“ON  ADMINISTRATIVE  DETENTION.”
Addameer Prisoner Support and Human Rights Association
December 2015
Administrative detention is a procedure that allows the Israeli military to hold prisoners indefinitely on secret information without charging them or allowing them to stand trial. Although administrative detention is used almost exclusively to detain Palestinians from the occupied Palestinian territory (OPT), which includes the West Bank, East Jerusalem and the Gaza Strip, Israeli citizens and foreign nationals can also be held as administrative detainees by Israel (over the years, only 9 Israeli settlers have been held in administrative detention) . . . .
___Since the beginning of the Israeli occupation in 1967, Israeli forces have arrested more than 800,000 Palestinians, constitute almost 20% of the total Palestinian population in the occupied Palestinian territories.       MORE . . .

“THE  IMPACT  OF  PARENTAL  DETENTION  ON  THE  PSYCHOLOGICAL  WELLBEING  OF  PALESTINIAN  CHILDREN.”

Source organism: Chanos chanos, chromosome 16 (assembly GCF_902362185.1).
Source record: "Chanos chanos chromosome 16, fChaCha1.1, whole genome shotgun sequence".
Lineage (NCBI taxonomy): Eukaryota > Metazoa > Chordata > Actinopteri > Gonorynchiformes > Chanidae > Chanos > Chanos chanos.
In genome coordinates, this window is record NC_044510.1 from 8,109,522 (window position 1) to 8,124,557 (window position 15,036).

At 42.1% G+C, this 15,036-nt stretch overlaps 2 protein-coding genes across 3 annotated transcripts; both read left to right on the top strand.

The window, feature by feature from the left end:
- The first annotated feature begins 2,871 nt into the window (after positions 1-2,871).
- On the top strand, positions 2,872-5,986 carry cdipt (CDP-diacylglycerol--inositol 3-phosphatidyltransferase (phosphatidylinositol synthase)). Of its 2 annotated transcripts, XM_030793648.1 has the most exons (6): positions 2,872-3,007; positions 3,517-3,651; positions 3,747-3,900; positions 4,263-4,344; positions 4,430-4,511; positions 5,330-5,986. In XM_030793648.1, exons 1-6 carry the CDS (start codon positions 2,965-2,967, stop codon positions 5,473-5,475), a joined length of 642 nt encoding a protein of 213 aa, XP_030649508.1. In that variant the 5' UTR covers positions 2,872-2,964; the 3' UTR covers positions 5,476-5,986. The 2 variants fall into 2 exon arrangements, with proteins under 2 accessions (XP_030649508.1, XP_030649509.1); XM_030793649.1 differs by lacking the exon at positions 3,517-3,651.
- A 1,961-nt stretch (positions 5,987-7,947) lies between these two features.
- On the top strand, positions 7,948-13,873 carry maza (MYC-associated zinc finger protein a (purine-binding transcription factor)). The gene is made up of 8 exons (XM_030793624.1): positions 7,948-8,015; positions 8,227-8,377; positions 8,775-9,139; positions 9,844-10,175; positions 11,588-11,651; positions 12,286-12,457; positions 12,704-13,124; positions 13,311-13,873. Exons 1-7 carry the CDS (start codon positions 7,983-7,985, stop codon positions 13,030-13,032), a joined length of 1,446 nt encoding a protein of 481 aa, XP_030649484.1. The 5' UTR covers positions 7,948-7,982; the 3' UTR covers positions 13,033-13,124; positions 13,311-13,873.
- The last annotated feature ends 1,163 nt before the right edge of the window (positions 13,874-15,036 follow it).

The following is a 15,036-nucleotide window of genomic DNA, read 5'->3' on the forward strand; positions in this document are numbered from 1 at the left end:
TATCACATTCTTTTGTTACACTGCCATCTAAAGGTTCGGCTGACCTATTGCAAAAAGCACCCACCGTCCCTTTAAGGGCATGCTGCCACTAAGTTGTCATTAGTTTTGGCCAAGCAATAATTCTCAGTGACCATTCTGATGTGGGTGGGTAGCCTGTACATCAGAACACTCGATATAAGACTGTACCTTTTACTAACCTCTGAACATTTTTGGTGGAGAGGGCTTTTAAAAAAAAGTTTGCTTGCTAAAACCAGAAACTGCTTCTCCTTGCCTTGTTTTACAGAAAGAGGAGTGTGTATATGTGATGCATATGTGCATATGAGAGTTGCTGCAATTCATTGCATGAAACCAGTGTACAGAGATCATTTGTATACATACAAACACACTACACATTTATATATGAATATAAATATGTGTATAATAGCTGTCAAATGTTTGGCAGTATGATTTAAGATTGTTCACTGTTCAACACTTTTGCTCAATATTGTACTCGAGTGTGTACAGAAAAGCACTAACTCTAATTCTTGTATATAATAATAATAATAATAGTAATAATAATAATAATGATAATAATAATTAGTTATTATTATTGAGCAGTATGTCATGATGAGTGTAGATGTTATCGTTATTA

Plos ONE, vol. 10, no. 7, 17
Amer Shehadeh, et al.  July 2015, pp. 1-11.
For about one quarter to one third of the young children whose fathers were in prison, mothers reported scores above the threshold, showing they had severe psychological problems (SDQ) and severe symptoms of posttraumatic stress (UCLA-PTSD-RI). These percentages are much higher than in the control group of children whose fathers were not detention (table 3). Logistic regression analyses confirm the large impact of father’s detention onto young children’s psychological wellbeing      MORE. . . .  

“ISRAEL’S  POLICY  OF  ADMINISTRATIVE  DETENTION.”
Directorate-General For External Policies Of The [European] Union Policy Department
May 10, 2012.